Michael Walker new EP: Now and then

Michael Walker: Now and then; Original painting Sue Smith: Pocket of resistanceIn a radio interview in 1984, Michael Walker and Glen Muirhead from the band Solid Citizens were told their single ‘Singing in the shower’ had entered as number one, in its first week in the Bathurst charts displacing Michael Jackson’s current hit.Solid Citizens Singing in the shower 2015 remix

This success was the culmination of hard work and perseverance which had led them to record with producers, Mike Shipley and Mark Goldenberg, at the famed Manor Studios in Oxfordshire, UK. Shipley had just finished recording and mixing ‘Heartbeat City’ for the Cars, and Goldenberg had recently co-written ‘Automatic’ for the Pointer Sisters.

Michael and Glen were the founding members of Solid Citizens and, in 1982, released an independent single ‘You’re not alone’ which received airplay on 4ZZZ, FM104, was 2JJ DJ Tom Zelenka’s “song of the year” and resulted in deals with MCA Music and RCA Records.

“Recording at the Manor was interesting,” reflects Walker. “Apart from working in one of the world’s best studios with two of the hottest producers/songwriters in the world, we spent two weeks sharing the residential studios with studio owner, Richard Branson, who was an engaging eccentric”.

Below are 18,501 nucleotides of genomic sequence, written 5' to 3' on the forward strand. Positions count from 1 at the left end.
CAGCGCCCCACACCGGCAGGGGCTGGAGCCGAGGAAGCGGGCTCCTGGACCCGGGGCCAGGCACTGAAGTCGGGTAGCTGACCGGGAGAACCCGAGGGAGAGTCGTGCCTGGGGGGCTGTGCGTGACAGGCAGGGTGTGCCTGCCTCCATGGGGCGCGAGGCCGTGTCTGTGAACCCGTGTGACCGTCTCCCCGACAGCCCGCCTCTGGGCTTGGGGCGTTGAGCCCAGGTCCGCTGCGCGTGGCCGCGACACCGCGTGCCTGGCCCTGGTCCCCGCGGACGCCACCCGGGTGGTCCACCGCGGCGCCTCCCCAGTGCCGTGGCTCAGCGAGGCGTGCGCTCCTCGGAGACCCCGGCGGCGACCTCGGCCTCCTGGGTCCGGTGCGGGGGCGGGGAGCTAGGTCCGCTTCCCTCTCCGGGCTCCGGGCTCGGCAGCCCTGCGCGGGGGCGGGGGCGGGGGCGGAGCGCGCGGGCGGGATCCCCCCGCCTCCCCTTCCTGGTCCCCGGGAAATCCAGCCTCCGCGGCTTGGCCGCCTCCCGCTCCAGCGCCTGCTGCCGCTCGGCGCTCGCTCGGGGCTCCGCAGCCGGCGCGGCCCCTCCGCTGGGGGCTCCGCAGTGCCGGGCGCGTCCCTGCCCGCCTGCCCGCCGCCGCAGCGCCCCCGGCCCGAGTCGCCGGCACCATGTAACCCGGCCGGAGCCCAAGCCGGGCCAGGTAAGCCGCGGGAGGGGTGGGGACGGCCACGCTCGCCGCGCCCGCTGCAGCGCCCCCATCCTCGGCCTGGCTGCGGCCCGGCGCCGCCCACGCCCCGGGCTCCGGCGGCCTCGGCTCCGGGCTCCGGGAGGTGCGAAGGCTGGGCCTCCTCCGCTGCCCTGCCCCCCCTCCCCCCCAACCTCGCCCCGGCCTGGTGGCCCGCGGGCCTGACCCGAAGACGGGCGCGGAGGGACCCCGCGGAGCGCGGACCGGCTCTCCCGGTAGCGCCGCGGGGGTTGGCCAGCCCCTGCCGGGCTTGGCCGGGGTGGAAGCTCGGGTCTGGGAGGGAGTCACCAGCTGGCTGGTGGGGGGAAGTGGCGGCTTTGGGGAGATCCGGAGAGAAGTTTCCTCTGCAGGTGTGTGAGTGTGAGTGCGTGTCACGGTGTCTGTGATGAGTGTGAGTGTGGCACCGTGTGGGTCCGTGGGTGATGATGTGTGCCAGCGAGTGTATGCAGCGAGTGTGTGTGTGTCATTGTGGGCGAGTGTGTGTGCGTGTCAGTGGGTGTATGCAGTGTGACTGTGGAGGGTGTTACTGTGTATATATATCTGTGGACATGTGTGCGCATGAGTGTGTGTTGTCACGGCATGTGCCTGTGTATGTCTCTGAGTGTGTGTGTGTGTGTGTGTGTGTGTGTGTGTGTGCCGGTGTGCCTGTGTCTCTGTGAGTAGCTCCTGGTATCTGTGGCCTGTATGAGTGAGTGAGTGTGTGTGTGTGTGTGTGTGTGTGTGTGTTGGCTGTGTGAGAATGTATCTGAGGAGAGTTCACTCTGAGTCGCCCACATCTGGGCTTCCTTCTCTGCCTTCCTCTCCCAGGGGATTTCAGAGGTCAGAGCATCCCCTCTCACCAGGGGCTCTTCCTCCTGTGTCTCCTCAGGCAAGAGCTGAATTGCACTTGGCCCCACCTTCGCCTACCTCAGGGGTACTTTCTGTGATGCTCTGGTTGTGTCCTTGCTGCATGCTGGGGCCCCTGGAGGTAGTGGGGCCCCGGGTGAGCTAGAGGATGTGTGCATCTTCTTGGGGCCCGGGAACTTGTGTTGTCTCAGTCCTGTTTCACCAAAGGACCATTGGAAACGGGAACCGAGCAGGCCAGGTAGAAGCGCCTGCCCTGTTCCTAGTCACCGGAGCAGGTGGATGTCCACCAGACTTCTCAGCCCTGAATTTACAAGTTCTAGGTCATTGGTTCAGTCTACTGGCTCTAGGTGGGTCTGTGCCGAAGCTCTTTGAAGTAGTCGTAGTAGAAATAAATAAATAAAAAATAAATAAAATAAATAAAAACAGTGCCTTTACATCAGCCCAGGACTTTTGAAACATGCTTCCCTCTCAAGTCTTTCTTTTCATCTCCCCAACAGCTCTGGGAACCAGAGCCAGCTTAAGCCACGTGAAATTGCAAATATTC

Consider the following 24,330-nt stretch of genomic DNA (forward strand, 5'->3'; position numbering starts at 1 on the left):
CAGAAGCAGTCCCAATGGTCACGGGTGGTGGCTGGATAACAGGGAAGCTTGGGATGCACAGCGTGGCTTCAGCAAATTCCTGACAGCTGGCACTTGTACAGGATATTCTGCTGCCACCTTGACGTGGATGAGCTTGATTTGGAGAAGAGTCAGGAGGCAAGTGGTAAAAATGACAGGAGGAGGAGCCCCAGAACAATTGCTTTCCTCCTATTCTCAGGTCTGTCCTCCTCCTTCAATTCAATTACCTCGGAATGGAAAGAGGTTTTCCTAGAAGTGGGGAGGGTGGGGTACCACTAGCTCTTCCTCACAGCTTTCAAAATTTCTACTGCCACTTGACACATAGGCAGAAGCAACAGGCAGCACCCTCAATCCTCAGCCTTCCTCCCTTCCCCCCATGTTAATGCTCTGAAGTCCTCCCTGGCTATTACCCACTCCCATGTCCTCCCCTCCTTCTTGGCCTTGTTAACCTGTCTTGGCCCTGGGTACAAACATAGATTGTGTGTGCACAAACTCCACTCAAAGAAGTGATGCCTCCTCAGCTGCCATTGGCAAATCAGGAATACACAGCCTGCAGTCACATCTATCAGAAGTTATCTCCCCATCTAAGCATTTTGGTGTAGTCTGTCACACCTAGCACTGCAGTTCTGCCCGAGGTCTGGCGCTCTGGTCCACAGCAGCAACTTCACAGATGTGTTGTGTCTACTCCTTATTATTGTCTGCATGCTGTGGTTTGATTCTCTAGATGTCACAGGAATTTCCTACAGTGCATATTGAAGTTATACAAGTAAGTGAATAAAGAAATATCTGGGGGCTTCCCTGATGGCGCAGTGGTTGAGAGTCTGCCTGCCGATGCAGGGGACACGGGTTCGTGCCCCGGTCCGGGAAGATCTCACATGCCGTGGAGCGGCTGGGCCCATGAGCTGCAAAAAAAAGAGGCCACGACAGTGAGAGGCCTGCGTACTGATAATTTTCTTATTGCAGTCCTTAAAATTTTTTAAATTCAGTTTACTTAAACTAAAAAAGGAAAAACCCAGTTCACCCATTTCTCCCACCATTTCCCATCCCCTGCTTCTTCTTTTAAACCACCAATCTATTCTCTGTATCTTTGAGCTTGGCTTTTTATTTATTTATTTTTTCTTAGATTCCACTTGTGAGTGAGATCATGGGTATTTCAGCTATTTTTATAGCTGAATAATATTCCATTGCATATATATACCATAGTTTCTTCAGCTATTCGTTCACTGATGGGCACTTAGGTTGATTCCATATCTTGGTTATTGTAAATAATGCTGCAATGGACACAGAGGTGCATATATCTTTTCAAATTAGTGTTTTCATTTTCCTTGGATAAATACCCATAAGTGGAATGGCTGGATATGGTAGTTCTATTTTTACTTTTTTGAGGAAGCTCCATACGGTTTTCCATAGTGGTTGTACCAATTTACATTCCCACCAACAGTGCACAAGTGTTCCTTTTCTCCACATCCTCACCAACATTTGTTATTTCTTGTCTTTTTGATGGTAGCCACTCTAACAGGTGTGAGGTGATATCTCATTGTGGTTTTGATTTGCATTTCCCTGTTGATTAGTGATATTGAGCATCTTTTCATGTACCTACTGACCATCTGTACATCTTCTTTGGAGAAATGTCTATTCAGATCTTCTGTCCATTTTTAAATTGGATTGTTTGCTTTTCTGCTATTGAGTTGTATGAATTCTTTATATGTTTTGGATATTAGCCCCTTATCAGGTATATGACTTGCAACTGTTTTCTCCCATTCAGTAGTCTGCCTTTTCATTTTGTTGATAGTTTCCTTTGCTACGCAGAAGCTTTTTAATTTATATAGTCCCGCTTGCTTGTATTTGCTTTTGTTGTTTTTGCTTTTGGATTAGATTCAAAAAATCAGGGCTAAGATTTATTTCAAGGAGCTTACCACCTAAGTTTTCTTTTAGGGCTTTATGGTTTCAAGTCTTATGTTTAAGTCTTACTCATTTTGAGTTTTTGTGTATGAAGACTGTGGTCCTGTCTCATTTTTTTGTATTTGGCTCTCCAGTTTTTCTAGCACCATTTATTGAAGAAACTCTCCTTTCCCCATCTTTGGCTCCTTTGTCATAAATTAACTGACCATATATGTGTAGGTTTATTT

The release of ‘Singing in the shower’ led to an appearance on ABC’s Countdown, and the song charting in the national top 40.

Solid CitiSolid Citizens: Care at all 2015 re-master. Sue Smith original art work 'A little hope a little whimsy'zens record company RCA Records released another single 'Care at all' in 1985, but the company was in disarray at the time with the US parent company shutting down the local A&R department, and releasing only international content.

In the late 1980s, Michael Walker moved to the UK as a songwriter, where he worked with UK writers, musicians, acclaimed producers Richard Manwaring and Mike Shipley, and recorded songs for MCA Music and Rondor Music.

Touching the hem of international success, time and money ran out, and in the 1990s Michael returned to Australia, where he worked and mentored emerging bands and musicians.

In 2008, Michael was a judge in a local band competition in Rockhampton. Perturbed at the lack of knowledge local musicians had about the music business, Michael initiated the first major music summit in regional Queensland in 2009 with 23 nationally and internationally recognised guest speakers conducting workshops over the three day event. www.rockon.org.au